RALEIGH — Twitter and online petition campaigns are under way to stop the deportation of a Winston-Salem man arrested last month at a legislative meeting about the state’s role in immigration policy.
Uriel Alberto, a 24-year-old native of Mexico in this country for nearly 17 years, has used his Feb. 29 arrest to raise awareness about a generation of immigrants in this country without documentation.
The father of a toddler, who waged a hunger strike in the Wake County jail until Monday, hopes to have a bond hearing later this week in a Charlotte immigration court.
Since the disorderly conduct charge on Feb. 29, Alberto has been on an immigration hold in the Wake County jail.
Beckie Moriello, a Raleigh lawyer representing Alberto in his quest for pre-trial release, said she plans to file a bond motion today in federal court and ask for a hearing as soon as Thursday.
If that happens and bail is granted, Alberto could get out of jail while his disorderly conduct case pends.
If bond is not granted, he could be transferred to an immigration detention center, likely to the one in Stewart, Ga. From there, he would face deportation but could still fight for what is referred to as a cancellation of removal.
Aspects a judge could consider in such cases are whether the applicant has been in this country for at least 10 years, has good moral character and has a child who is a U.S. citizen who would suffer extreme hardship if a parent were deported.
A rallying force
In rallies outside the jail, on Twitter pages with the hashtag #FreeUriel and in online petitions, supporters are urging others to call and write Immigration and Customs Enforcement officers to stop the deportation process.
He has become a rallying force for advocates of a Dream Act, which would give undocumented students brought here illegally by their parents an opportunity to get permanent resident status and the education that would afford.
“He took a brave stand for immigrant rights, and now he may get deported for it,” Facebook and Twitter pages state.
The case stems from an incident in the Legislative Building on Feb. 29, when Alberto and two others, Estephania Mijangos and Cynthia Martinez, all members of the NC DREAM Team, rose from their seats at a meeting of the House Select Committee on the State’s Role in Immigration Policy and declared that they were in this country without legal permission.
“My name is Uriel Alberto,” the young man said at the hearing. “I am undocumented and I am unafraid. I refuse to be bullied and intimidated by this committee and choose to empower my community.”
The three demonstrators were taken to Wake County jail, but an immigration hold was put on Alberto only, the sole one of the three with a police record.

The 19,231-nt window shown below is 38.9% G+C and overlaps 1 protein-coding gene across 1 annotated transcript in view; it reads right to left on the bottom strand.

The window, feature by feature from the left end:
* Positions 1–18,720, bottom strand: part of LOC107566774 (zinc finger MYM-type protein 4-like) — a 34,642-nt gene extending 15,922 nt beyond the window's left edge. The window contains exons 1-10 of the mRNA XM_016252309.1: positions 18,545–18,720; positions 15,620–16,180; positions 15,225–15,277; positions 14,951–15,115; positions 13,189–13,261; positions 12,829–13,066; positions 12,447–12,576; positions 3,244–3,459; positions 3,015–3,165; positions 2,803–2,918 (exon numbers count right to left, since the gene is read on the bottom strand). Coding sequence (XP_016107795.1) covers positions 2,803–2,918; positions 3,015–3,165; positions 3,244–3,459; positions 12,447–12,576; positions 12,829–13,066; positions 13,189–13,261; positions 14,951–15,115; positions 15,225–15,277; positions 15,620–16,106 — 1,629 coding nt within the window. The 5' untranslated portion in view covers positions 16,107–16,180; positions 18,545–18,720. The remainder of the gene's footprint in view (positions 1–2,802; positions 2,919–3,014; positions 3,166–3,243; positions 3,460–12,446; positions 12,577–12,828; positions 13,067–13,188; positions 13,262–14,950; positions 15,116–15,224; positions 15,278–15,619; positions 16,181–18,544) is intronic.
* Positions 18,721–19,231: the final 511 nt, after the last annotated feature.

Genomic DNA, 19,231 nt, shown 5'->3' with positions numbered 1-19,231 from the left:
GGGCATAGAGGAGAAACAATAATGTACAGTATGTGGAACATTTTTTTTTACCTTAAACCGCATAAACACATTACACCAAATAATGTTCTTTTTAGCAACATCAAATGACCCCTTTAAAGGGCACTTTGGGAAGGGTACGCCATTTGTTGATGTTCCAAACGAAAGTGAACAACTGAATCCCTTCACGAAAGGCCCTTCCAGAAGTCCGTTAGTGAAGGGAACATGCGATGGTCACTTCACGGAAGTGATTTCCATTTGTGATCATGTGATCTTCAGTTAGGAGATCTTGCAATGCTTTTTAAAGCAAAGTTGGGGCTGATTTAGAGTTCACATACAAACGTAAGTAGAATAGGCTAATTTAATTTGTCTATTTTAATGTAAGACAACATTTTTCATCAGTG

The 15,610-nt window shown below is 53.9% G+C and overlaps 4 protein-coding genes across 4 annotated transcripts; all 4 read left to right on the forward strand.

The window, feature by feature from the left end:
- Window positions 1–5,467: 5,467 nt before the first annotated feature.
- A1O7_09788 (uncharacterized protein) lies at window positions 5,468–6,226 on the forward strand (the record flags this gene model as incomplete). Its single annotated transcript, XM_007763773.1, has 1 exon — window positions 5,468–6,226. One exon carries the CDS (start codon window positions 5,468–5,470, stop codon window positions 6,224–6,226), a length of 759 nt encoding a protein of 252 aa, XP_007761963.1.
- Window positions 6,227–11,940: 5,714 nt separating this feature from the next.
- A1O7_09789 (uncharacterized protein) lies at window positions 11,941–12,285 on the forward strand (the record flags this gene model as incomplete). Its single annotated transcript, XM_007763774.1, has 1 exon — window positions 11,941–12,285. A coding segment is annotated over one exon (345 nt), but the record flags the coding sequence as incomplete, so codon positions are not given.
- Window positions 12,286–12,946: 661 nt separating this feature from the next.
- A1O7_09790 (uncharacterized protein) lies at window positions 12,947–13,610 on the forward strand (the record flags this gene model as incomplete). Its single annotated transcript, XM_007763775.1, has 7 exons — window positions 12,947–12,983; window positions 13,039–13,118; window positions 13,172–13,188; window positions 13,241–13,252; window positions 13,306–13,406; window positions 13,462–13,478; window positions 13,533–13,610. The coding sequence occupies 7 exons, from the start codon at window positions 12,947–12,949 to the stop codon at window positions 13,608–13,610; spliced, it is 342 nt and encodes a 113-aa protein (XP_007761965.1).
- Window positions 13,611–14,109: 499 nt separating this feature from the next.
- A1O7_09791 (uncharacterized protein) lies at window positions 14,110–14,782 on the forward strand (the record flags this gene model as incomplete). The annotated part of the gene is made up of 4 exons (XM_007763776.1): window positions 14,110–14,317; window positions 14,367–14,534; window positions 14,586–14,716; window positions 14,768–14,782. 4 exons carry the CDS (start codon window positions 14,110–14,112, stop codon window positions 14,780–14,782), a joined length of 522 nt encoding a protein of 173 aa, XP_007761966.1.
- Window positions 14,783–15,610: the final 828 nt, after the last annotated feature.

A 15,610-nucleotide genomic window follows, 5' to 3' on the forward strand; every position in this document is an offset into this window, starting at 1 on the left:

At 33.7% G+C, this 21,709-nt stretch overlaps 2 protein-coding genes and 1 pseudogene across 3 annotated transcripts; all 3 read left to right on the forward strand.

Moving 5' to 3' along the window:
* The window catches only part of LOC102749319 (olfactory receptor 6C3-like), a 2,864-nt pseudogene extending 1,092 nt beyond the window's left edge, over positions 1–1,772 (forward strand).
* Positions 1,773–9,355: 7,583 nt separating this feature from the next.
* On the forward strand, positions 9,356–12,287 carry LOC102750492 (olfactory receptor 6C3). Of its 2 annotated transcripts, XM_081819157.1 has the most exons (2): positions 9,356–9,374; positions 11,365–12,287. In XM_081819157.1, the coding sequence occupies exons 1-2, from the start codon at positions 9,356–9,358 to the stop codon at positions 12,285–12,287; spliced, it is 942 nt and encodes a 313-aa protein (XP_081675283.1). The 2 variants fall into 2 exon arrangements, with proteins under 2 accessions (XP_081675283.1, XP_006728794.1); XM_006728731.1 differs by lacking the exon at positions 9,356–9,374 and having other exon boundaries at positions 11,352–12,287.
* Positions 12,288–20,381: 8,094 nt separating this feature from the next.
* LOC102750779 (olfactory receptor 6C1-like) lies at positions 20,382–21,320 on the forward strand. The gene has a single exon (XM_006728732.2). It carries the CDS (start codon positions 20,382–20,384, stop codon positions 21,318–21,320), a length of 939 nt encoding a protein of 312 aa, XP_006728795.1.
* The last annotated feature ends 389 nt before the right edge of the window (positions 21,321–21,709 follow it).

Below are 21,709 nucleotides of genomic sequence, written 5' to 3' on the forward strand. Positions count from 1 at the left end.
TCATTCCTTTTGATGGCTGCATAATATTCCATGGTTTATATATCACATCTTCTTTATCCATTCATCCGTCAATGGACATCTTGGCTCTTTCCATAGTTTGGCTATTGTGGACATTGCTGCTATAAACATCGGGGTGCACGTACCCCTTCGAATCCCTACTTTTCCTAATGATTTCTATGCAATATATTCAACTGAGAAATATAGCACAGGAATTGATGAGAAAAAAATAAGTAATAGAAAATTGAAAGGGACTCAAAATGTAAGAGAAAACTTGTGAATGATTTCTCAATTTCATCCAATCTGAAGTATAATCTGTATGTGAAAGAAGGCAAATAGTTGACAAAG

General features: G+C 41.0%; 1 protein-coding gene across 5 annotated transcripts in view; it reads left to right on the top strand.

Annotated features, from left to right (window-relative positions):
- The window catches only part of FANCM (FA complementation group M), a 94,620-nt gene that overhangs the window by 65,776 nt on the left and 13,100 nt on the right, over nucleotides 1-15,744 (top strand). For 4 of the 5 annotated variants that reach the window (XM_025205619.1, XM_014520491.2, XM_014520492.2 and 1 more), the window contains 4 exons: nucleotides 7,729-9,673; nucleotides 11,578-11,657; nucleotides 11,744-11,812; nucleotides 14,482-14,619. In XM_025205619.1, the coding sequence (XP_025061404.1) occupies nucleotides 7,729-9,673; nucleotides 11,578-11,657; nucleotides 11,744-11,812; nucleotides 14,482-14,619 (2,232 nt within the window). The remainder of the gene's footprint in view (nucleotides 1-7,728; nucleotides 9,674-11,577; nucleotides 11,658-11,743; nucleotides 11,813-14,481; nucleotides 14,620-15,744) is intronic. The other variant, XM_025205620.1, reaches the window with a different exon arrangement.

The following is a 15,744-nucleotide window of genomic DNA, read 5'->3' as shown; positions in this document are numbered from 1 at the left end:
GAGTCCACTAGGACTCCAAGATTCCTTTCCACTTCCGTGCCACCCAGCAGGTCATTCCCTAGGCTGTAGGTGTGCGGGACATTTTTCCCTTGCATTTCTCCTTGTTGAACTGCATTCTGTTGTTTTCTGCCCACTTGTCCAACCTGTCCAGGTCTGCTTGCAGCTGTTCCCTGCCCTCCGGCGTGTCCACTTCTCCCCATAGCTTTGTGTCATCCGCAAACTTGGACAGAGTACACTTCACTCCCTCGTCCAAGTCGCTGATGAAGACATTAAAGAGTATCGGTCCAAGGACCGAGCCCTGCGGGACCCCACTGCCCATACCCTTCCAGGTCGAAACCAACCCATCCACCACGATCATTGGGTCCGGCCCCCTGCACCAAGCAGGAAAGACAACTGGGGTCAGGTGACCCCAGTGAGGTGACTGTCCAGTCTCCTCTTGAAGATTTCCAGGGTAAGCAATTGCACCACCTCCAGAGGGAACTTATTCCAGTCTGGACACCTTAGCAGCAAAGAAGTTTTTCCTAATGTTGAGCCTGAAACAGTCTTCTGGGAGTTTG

A track star in high school, Alberto had dreams of attending college and running for a team there. But he was not immediately able to pursue that dream. Without a legitimate Social Security number, he was unable to get financial aid.
Around that time, he had several brushes with the law and was convicted of speeding, driving while impaired, driving with a revoked license and throwing fruit at a moving vehicle. He also was accused of domestic violence, but that charge was dismissed.
Now he awaits a decision by two courts — state court officials in Wake County, who will weigh the disorderly conduct charge, and immigration courts, which will decide whether he will be deported back to Mexico.
His case, in some ways, has become a test of policy set last summer by President Barack Obama.
It was then the president said immigration authorities would put a higher priority on deporting immigrants with serious criminal records. Being in the U.S. without legal permission is a civil offense, not a criminal offense.
Many thought the new policy would allow immigration officials to weigh when and how that person came to the United States and whether an education was being pursued here.
A poll released in December by the Pew Hispanic Center, a nonpartisan research group based in Washington, D.C., shows that by a ratio of more than two to one, 59 percent to 27 percent, Latinos do not approve of how the Obama administration handles deportations.
Deportations under Obama have risen to an annual average of about 400,000 since 2009, the Pew researchers found, almost 30 percent higher than the annual average during the second Bush administration term. The Obama annual average is almost double the annual average of George W. Bush’s first term.
Blythe: 919-836-4948 or @AnneBlythe1